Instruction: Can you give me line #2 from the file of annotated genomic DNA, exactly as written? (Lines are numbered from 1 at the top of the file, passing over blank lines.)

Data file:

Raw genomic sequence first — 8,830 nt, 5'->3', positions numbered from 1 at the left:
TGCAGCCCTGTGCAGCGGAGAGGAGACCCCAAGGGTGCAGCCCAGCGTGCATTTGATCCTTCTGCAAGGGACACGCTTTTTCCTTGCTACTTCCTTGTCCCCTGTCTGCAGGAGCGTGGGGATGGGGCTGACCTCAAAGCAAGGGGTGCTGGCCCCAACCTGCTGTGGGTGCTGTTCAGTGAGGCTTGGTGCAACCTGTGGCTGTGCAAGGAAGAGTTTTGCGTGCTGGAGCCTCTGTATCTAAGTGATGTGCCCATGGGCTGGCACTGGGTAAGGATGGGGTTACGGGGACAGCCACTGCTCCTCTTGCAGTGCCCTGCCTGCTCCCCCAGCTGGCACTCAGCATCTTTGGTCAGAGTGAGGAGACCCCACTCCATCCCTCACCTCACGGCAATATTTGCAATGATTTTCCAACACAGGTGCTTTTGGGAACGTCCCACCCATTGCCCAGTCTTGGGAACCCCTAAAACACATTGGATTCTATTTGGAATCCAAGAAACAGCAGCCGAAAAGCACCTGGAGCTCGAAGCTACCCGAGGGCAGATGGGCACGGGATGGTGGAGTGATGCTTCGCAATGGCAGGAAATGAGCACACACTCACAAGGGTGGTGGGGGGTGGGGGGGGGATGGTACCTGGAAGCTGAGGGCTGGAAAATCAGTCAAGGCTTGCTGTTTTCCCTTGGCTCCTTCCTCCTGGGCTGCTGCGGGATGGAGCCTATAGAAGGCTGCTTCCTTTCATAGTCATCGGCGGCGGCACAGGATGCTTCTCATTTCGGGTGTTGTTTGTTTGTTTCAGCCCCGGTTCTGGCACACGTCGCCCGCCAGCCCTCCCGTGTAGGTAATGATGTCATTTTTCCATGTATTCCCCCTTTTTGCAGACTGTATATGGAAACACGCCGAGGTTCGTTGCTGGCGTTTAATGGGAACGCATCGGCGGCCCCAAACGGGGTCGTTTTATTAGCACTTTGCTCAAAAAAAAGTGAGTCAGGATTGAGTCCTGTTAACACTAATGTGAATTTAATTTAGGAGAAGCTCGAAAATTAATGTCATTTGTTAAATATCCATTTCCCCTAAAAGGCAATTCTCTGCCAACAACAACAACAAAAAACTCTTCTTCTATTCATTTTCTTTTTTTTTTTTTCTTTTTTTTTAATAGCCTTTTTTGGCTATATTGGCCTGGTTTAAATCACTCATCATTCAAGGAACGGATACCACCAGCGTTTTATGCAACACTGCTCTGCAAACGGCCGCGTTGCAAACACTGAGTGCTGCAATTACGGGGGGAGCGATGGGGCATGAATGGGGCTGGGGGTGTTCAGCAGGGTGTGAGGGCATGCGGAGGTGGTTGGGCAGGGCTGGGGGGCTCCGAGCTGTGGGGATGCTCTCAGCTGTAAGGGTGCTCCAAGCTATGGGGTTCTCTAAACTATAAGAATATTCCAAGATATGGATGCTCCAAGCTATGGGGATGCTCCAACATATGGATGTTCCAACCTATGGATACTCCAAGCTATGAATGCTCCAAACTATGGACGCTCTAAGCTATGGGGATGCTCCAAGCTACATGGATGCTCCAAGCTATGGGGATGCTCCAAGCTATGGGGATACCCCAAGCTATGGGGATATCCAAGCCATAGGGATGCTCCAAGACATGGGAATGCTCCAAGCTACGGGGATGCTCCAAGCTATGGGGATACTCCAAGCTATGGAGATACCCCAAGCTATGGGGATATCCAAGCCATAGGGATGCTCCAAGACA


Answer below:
TGCAGCCCTGTGCAGCGGAGAGGAGACCCCAAGGGTGCAGCCCAGCGTGCATTTGATCCTTCTGCAAGGGACACGCTTTTTCCTTGCTACTTCCTTGTCCCCTGTCTGCAGGAGCGTGGGGATGGGGCTGACCTCAAAGCAAGGGGTGCTGGCCCCAACCTGCTGTGGGTGCTGTTCAGTGAGGCTTGGTGCAACCTGTGGCTGTGCAAGGAAGAGTTTTGCGTGCTGGAGCCTCTGTATCTAAGTGATGTGCCCATGGGCTGGCACTGGGTAAGGATGGGGTTACGGGGACAGCCACTGCTCCTCTTGCAGTGCCCTGCCTGCTCCCCCAGCTGGCACTCAGCATCTTTGGTCAGAGTGAGGAGACCCCACTCCATCCCTCACCTCACGGCAATATTTGCAATGATTTTCCAACACAGGTGCTTTTGGGAACGTCCCACCCATTGCCCAGTCTTGGGAACCCCTAAAACACATTGGATTCTATTTGGAATCCAAGAAACAGCAGCCGAAAAGCACCTGGAGCTCGAAGCTACCCGAGGGCAGATGGGCACGGGATGGTGGAGTGATGCTTCGCAATGGCAGGAAATGAGCACACACTCACAAGGGTGGTGGGGGGTGGGGGGGGGATGGTACCTGGAAGCTGAGGGCTGGAAAATCAGTCAAGGCTTGCTGTTTTCCCTTGGCTCCTTCCTCCTGGGCTGCTGCGGGATGGAGCCTATAGAAGGCTGCTTCCTTTCATAGTCATCGGCGGCGGCACAGGATGCTTCTCATTTCGGGTGTTGTTTGTTTGTTTCAGCCCCGGTTCTGGCACACGTCGCCCGCCAGCCCTCCCGTGTAGGTAATGATGTCATTTTTCCATGTATTCCCCCTTTTTGCAGACTGTATATGGAAACACGCCGAGGTTCGTTGCTGGCGTTTAATGGGAACGCATCGGCGGCCCCAAACGGGGTCGTTTTATTAGCACTTTGCTCAAAAAAAAGTGAGTCAGGATTGAGTCCTGTTAACACTAATGTGAATTTAATTTAGGAGAAGCTCGAAAATTAATGTCATTTGTTAAATATCCATTTCCCCTAAAAGGCAATTCTCTGCCAACAACAACAACAAAAAACTCTTCTTCTATTCATTTTCTTTTTTTTTTTTTCTTTTTTTTTAATAGCCTTTTTTGGCTATATTGGCCTGGTTTAAATCACTCATCATTCAAGGAACGGATACCACCAGCGTTTTATGCAACACTGCTCTGCAAACGGCCGCGTTGCAAACACTGAGTGCTGCAATTACGGGGGGAGCGATGGGGCATGAATGGGGCTGGGGGTGTTCAGCAGGGTGTGAGGGCATGCGGAGGTGGTTGGGCAGGGCTGGGGGGCTCCGAGCTGTGGGGATGCTCTCAGCTGTAAGGGTGCTCCAAGCTATGGGGTTCTCTAAACTATAAGAATATTCCAAGATATGGATGCTCCAAGCTATGGGGATGCTCCAACATATGGATGTTCCAACCTATGGATACTCCAAGCTATGAATGCTCCAAACTATGGACGCTCTAAGCTATGGGGATGCTCCAAGCTACATGGATGCTCCAAGCTATGGGGATGCTCCAAGCTATGGGGATACCCCAAGCTATGGGGATATCCAAGCCATAGGGATGCTCCAAGACATGGGAATGCTCCAAGCTACGGGGATGCTCCAAGCTATGGGGATACTCCAAGCTATGGAGATACCCCAAGCTATGGGGATATCCAAGCCATAGGGATGCTCCAAGACA